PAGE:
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Summary:In The Farewell, we follow Billi, a young Asian-American woman, as she takes an unplanned trip from New York to Changchun, China, to visit her grandmother—perhaps for the last time. Billi has just found out that her grandmother (Nai Nai) has lung cancer, stage IV. The doctor gives her three months to live. As troubling as such a diagnosis already is, the situation is further complicated by the family’s choice to lie about the truth of Nai Nai’s illness to her. Now, Billi’s family gathers to see Nai Nai under the pretense of a wedding, but the festivities can barely conceal a heartfelt and heart-wrenching struggle over familial responsibility, filial piety, and whether Nai Nai deserves to know.
Summary:Mallory Smith died of complications following a double-lung transplant for cystic fibrosis (CF). She was twenty-five years old and kept an extensive journal on her computer for 10 years. Salt in My Soul: An Unfinished Life is her memoir, edited by her mother, Diane Shader Smith, from the 2,500 pages of notes, observations and reflections which Mallory Smith wrote. The title refers to the intimate relationship of salt imbalance in cystic fibrosis, and the fact that Mallory felt her most well while swimming in the sea. Diagnosed at age three, she spent much of her days and nights treating the disease with medication, nutrition, chest percussive treatments, breathing treatments, adequate sleep, and aggressive treatment of infections. Unfortunately, while still a child her lungs were colonized with B. cepacia, a resistant bacteria ‘superbug’ which makes transplantation highly risky and hence leads to most centers to not accept CF patients onto their wait lists. Ultimately, University of Pittsburgh does accept Mallory as a transplant candidate, although her health insurance puts up every road block possible to her receiving care.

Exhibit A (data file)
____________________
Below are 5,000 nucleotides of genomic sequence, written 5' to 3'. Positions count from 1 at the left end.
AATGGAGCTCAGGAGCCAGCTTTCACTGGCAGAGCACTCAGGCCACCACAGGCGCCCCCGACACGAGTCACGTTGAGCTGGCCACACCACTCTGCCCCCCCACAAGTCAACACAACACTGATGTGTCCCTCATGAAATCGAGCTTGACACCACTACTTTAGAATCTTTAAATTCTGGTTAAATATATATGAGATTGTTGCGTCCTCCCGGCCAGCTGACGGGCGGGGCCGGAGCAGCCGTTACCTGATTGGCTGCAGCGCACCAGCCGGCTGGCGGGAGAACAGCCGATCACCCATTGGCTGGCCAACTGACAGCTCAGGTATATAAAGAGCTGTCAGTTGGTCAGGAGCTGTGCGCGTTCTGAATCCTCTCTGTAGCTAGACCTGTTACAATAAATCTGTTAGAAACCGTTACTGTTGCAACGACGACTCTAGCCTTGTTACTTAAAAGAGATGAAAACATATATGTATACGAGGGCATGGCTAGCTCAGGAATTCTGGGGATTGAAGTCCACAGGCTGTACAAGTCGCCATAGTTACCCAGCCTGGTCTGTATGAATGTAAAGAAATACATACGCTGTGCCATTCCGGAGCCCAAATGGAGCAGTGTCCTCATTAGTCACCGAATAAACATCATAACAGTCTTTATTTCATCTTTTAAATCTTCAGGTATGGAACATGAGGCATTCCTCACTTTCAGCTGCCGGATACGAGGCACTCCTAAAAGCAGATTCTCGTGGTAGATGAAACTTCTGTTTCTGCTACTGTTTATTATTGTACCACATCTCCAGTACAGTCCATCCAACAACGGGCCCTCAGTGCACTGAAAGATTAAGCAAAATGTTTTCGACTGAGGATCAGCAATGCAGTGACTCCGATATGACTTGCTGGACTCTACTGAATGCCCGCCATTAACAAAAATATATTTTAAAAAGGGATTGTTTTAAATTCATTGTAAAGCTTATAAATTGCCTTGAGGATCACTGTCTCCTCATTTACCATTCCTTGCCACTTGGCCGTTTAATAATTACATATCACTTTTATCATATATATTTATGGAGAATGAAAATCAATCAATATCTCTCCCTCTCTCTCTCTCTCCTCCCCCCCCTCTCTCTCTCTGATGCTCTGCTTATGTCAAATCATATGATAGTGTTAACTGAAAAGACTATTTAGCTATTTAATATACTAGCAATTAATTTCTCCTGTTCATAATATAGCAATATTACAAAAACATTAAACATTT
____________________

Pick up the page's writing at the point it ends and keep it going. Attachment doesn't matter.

Summary:Sunita Puri, a palliative care attending physician, educates and illuminates the reader about how conversations about end of life goals can improve quality of life, not just quality of dying, in her memoir, That Good Night: Life and Medicine in the Eleventh Hour. Thirteen chapters are grouped in three parts: Between Two Dark Skies, The Unlearning and Infinity in a Seashell. The arc of the book follows Puri as she is raised by her anesthesiologist mother and engineer father – both immigrants from India – Puri’s decision to enter medical school, her choice of internal medicine residency followed by a palliative care fellowship in northern California and her return to practice in southern California where her parents and brother live. Besides learning about the process of becoming a palliative care physician, the reader also learns of Puri’s family’s deep ties to spirituality and faith, the importance of family and extended family, and her family’s cultural practices.
Summary:Solnit dares the reader to categorize her book. Autobiography, memoir, travelogue, story collection, history, meditations, and pathography could fit. Common to all the categories and subjects covered is storytelling. “It’s all in the telling… and to be without a story is to be lost in the vastness of the world,” Solnit says in book’s opening. Storytelling can bring what is geographically faraway emotionally nearby.